Avoid the Noid… I mean Noise

As alluded to yesterday, my dissertation compares growth in an extinct animal with growth in living humans; this study is necessarily cross-sectional, meaning that it examines individuals at a single point in time. Alternatively, longitudinal data sample individuals from several points in time. So for instance if I constructed a growth curve by measuring the stature of a bunch of people of different ages in just a day, that would be cross-sectional. But if I had the time and wherewithal to measure some people’s heights once a year from birth to adulthood, well that’d be longitudinal. Cross-sectional data lack the resolution of longitudinal data, whereas longitudinal data can be prohibitively difficult to collect (such as in long-lived, slow-maturing animals like humans, or in extinct animals like Australopithecus robustus).

Some researchers abhor cross-sectional data, pointing out that the intricacies of individuals’ longitudinal growth will not be adequately captured in with cross-sectionally. American anthropology founder Franz Boas himself discussed this in a paper nearly 82 years ago. Anyway, I was reminded of this dichotomy today when perusing a paper that examined longitudinal brain activity in a cohort of adolescent kids (right, from Campbell et al. in press). The mess of jagged lines are individuals’ measurements from age 9-18, and the smoothed blue and red curves are the cross-sectionalized curves calculated from these kids. Oy, look at all that variation and caprice that gets left out in the cross-sectionalized curves!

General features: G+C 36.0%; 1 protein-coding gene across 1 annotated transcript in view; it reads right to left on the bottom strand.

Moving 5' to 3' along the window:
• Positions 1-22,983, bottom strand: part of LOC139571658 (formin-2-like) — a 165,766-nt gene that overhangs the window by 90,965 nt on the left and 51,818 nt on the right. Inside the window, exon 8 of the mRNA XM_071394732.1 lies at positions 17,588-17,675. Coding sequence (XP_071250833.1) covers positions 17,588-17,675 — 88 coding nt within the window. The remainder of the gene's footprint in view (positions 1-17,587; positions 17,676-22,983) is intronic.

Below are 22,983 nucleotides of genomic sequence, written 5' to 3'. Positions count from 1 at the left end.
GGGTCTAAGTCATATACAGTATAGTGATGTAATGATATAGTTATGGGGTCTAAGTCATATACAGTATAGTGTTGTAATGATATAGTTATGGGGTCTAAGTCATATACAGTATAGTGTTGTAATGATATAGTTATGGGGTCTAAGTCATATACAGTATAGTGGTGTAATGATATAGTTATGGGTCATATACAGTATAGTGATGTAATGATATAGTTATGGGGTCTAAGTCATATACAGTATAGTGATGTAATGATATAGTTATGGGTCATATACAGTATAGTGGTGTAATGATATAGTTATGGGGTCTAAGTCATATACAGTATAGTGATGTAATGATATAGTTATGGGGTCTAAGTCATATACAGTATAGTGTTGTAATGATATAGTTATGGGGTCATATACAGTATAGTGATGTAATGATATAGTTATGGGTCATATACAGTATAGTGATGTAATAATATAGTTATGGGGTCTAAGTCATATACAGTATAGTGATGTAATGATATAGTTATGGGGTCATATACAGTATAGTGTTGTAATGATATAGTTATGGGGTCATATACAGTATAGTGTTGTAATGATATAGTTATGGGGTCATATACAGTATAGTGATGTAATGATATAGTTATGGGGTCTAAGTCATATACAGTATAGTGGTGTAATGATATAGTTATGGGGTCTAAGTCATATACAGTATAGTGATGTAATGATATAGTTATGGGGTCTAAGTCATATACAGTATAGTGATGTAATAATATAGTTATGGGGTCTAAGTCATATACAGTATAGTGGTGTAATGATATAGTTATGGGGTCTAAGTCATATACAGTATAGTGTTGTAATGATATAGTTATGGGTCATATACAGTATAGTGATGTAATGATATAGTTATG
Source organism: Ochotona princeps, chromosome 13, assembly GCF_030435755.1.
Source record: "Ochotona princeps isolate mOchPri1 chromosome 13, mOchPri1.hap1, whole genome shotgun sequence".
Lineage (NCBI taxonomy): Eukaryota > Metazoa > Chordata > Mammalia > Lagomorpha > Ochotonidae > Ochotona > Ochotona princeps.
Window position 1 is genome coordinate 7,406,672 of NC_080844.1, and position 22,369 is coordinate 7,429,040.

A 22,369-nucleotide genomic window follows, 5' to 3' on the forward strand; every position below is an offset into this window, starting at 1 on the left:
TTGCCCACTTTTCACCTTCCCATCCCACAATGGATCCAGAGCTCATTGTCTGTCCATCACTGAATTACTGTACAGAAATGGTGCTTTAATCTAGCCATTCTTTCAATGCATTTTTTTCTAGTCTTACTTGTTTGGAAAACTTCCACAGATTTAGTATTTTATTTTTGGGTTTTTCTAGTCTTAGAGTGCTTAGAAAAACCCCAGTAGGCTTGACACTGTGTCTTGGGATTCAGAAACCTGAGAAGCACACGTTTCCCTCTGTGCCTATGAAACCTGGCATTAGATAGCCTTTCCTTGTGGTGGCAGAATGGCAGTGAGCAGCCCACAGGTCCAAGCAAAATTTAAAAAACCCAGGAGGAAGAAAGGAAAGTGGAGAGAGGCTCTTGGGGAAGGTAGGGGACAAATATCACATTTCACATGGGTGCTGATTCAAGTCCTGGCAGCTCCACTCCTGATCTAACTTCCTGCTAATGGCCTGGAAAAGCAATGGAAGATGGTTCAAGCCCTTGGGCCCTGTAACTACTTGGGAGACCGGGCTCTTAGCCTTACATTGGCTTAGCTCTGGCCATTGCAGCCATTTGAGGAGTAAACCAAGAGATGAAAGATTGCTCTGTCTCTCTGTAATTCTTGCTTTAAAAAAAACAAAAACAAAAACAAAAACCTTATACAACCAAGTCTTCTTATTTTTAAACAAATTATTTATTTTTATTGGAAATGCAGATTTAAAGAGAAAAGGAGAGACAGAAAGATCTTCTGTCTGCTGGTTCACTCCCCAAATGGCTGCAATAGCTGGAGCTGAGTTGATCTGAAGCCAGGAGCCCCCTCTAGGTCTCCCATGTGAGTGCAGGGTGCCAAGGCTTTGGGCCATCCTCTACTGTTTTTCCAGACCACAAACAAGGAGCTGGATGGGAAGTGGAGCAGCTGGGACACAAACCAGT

Of course, this doesn’t mean that we should never use cross-sectional data to study growth – like I’d mentioned above, the fossil record necessitates a cross-sectional approach to the study of growth. As always, you have to understand and acknowledge the limits of your data.

ResearchBlogging.orgRead on
Boas, F. (1930). OBSERVATIONS ON THE GROWTH OF CHILDREN Science, 72 (1854), 44-48 DOI: 10.1126/science.72.1854.44

Campbell, I., Grimm, K., de Bie, E., & Feinberg, I. (2012). Sex, puberty, and the timing of sleep EEG measured adolescent brain maturation Proceedings of the National Academy of Sciences DOI: 10.1073/pnas.1120860109


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